The conclusion is that we can increase the gain by “hardening” the common emitter voltage and decrease it by “loosening” this voltage. This trick will lead us to the differential pair...

2. Paired common-emitter amplifier. To make a differential amplifier, it is not enough just to take two single common-emitter amplifiers for at least two reasons. First, we want to have a single-ended output but here we have a differential one. Second, they will amplify both input signals - differential and common-mode. Somehow we have to make them amplify as much as possible the differential signal but do not amplify (and even attenuate) the common-mode signal. According to the trick above, this means to “harden” the emitter voltages at differential mode and “soften” them at common mode.

We can do this magic by connecting their emitters to a common current stabilizing resistor (“current source” or a resistor in the simplest case). Now, at differential mode, each of them will fix the other emitter voltage thus providing maximum gain (the other transistor will have the “feeling” that a voltage source is connected in its emitter). At common-mode, both will work on a common current-stabilizing load that provides a minimum gain (both transistors will have the “feeling” that a current source is connected in their emitters).

See also my answer to the question Why the common-mode gain of the differential pair is almost zero?

"How is the tail current kept constant by that resistor Re?"

No - it cannot be kept constant. However, the total current change can be kept very low. Just imagine that the long-tailed pair is excited with a small signal voltage Vin(+) only (Unsymmetrical operation with Vin-=0). In this case, the diff. amplifier can be seen as a common collector-common base series connection.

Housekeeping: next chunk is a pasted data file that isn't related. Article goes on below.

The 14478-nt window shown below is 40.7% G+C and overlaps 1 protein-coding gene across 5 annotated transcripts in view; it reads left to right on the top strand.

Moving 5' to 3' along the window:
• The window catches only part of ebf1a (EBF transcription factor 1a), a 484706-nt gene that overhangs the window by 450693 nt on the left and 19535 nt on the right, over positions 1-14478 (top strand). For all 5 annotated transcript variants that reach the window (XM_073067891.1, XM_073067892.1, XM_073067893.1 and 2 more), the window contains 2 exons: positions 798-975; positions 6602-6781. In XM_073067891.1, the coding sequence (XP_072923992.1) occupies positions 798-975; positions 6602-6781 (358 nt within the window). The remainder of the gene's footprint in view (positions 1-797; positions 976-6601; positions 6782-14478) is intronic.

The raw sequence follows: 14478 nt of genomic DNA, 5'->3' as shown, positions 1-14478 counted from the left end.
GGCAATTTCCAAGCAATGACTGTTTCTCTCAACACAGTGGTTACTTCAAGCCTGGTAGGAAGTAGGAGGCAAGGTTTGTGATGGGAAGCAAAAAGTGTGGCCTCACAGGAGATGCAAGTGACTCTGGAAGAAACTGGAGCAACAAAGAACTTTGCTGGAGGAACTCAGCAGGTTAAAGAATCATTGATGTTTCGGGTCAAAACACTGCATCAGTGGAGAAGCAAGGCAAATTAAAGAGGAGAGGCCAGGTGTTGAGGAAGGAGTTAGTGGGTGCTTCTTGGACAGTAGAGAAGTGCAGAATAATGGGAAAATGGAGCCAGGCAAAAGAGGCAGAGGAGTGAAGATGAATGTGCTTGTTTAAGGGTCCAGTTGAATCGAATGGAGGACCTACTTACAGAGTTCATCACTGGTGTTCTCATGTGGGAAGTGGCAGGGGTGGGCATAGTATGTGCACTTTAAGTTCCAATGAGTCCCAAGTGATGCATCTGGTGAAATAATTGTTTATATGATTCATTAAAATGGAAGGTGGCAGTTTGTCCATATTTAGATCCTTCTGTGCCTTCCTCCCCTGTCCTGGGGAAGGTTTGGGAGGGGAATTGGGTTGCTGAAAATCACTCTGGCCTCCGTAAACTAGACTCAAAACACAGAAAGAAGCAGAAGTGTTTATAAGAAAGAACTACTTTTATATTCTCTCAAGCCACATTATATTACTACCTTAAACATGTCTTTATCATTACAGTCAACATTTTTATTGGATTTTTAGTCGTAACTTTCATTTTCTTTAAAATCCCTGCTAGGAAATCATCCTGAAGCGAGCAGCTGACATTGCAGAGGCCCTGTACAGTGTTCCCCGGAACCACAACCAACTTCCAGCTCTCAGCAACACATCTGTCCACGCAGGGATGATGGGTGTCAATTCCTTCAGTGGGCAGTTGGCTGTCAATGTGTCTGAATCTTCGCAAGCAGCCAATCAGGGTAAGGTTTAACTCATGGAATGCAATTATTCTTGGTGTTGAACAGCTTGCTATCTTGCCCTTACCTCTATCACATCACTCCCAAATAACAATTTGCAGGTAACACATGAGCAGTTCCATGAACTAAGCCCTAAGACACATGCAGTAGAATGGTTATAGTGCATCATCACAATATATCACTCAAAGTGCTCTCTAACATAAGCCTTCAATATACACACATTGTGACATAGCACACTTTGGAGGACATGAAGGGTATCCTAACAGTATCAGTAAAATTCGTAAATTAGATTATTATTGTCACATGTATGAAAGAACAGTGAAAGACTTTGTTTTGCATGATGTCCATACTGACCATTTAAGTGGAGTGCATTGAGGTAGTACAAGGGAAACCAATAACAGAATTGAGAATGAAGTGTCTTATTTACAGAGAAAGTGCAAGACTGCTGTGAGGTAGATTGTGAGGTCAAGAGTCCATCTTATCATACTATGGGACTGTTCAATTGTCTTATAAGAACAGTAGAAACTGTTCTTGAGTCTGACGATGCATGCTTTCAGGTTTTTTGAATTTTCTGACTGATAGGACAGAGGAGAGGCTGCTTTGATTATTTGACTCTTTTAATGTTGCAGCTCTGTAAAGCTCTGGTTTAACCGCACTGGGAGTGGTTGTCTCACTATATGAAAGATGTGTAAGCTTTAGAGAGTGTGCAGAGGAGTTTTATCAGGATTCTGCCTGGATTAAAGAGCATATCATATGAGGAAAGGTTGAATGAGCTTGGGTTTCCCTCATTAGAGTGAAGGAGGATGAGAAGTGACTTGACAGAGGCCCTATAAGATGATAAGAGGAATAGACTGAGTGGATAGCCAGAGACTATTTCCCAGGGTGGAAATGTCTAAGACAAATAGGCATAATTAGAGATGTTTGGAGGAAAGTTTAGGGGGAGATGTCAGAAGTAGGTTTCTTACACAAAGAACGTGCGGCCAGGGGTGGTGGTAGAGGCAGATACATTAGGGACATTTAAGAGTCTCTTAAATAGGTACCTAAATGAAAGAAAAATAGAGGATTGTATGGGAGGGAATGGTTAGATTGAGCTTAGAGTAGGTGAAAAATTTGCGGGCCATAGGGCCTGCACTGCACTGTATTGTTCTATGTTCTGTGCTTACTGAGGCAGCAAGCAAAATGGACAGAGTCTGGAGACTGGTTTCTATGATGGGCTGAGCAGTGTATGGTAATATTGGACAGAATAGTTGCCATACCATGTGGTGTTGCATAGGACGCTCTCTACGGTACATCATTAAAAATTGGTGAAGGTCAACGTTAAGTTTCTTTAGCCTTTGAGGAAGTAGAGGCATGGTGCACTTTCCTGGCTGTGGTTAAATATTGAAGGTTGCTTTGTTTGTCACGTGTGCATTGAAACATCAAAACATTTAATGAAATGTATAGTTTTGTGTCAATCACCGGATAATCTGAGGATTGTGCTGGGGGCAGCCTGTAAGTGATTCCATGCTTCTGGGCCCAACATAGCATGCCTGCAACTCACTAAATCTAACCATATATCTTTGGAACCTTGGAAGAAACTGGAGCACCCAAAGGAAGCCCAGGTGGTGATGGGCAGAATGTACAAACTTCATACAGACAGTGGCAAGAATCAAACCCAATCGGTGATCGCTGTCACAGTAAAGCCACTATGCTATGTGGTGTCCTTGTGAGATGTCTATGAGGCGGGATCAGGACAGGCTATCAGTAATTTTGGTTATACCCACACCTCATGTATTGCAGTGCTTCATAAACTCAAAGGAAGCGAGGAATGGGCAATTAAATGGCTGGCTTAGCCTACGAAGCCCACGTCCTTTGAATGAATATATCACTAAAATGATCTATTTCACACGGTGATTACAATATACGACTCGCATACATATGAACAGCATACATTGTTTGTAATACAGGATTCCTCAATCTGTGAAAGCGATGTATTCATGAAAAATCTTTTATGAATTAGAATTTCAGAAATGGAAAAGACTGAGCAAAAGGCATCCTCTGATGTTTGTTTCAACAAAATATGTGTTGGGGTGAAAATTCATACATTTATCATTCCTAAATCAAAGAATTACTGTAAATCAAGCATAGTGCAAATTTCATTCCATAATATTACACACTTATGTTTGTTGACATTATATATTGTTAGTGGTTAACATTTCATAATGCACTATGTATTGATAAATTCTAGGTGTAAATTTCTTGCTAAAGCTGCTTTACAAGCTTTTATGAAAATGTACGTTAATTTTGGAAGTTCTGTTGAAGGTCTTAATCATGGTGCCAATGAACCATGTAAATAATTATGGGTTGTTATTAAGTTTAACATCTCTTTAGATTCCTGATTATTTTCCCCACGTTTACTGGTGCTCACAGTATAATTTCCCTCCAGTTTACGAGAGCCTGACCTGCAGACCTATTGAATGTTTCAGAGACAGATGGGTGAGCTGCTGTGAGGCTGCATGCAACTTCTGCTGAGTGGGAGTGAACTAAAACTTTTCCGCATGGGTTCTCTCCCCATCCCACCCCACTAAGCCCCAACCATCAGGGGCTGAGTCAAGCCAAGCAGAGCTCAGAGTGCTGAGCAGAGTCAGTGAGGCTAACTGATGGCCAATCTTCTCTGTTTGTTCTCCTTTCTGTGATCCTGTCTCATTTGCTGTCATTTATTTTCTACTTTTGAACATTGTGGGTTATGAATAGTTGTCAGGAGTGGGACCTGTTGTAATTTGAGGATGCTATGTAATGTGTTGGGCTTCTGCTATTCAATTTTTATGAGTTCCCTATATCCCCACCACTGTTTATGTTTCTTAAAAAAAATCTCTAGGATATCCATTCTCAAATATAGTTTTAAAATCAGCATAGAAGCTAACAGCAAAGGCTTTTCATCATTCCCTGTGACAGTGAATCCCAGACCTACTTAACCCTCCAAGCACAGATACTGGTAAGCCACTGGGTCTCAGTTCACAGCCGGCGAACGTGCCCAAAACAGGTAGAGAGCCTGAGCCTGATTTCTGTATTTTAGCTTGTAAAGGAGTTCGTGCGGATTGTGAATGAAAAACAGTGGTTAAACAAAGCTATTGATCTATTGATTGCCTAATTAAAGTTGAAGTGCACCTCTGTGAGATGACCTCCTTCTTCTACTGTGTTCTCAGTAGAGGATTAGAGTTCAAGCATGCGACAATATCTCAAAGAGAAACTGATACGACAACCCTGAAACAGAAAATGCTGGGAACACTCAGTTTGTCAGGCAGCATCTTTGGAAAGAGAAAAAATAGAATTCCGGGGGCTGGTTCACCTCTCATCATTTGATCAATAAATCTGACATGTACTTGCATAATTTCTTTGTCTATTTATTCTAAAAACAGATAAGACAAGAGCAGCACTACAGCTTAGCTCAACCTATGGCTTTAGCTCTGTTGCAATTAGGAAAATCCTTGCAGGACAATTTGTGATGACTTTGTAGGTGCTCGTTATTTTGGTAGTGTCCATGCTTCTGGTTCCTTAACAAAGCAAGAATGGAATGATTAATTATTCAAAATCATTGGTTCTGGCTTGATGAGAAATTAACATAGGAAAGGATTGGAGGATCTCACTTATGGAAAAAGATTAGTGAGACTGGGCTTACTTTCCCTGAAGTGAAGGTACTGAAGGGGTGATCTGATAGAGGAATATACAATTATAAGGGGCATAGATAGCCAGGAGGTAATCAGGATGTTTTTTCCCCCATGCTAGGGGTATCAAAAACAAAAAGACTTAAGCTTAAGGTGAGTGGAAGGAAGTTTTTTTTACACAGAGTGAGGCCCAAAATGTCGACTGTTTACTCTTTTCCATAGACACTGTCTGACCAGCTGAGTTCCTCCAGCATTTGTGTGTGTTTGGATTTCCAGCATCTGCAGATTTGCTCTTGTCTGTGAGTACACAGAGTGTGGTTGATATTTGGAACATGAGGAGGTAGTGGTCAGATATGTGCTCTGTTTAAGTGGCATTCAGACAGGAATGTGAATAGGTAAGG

Now, let`s write down the collector current changes in both transistors, caused by Vin(+). Of course, Ic1=Ic2 with gm1=gm2=gm.

(1) d(Ic1)=gm[Vin(+)-d(Ve)] with d(Ve): Emitter voltage variation.

(2) d(Ic2)=gm[0-d(Ve)].

The small voltage variation d(Ve) is found to be (emitter follower loaded by 1/gm of the second stage): d(Ve)=Vin(+)[gm/(gm + 1/re)] .

Here the diff. resistance re is the effective dynamic resistance at the emitter node (with the input resistance 1/gm of T2): re=(1/gm)||RE.

Therefore,

(1) d(Ic1)=gm[Vin(+)][1-gm/(gm + 1/re)]

(2) d(Ic2)=-gm[Vin(+)][gm/(gm + 1/re)].

Now, for the condition d(Ic1)+d(Ic2)=0 we have

[1-gm/(gm + 1/re)]=[gm/(gm + 1/re)].

Solving this, we see that this equality is possible for re=1/gm only.

This means: Both variations of the collector currents compensate each other only (constant current in the common emitter path) if the differential resistance of the common emitter path re=(1/gm)||RE reduces to re=1/gm which is equivalent to RE>>infinity (Currrent source).

Comment: Therefore, of course both current variations will NOT cancel each other for a finite value of RE. This effect is expressed using the term "Common mode gain" (which is not zero for a finite RE).